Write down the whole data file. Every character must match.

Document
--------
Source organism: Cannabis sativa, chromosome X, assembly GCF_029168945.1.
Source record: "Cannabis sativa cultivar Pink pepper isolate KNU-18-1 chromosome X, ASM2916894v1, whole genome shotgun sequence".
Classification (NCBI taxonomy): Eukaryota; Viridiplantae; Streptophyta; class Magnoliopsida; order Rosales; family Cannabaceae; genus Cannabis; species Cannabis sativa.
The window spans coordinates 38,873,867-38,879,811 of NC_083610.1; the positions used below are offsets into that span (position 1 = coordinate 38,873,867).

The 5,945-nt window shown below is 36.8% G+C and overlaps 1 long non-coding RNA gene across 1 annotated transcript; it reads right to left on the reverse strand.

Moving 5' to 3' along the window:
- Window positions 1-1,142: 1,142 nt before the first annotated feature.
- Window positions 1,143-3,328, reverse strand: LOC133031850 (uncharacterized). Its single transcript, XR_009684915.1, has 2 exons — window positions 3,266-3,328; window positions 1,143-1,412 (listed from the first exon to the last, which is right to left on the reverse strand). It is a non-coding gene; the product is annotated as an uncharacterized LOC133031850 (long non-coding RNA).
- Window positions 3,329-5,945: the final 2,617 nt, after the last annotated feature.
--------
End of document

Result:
Source organism: Cannabis sativa, chromosome X, assembly GCF_029168945.1.
Source record: "Cannabis sativa cultivar Pink pepper isolate KNU-18-1 chromosome X, ASM2916894v1, whole genome shotgun sequence".
Classification (NCBI taxonomy): Eukaryota; Viridiplantae; Streptophyta; class Magnoliopsida; order Rosales; family Cannabaceae; genus Cannabis; species Cannabis sativa.
The window spans coordinates 38,873,867-38,879,811 of NC_083610.1; the positions used below are offsets into that span (position 1 = coordinate 38,873,867).

The 5,945-nt window shown below is 36.8% G+C and overlaps 1 long non-coding RNA gene across 1 annotated transcript; it reads right to left on the reverse strand.

Moving 5' to 3' along the window:
- Window positions 1-1,142: 1,142 nt before the first annotated feature.
- Window positions 1,143-3,328, reverse strand: LOC133031850 (uncharacterized). Its single transcript, XR_009684915.1, has 2 exons — window positions 3,266-3,328; window positions 1,143-1,412 (listed from the first exon to the last, which is right to left on the reverse strand). It is a non-coding gene; the product is annotated as an uncharacterized LOC133031850 (long non-coding RNA).
- Window positions 3,329-5,945: the final 2,617 nt, after the last annotated feature.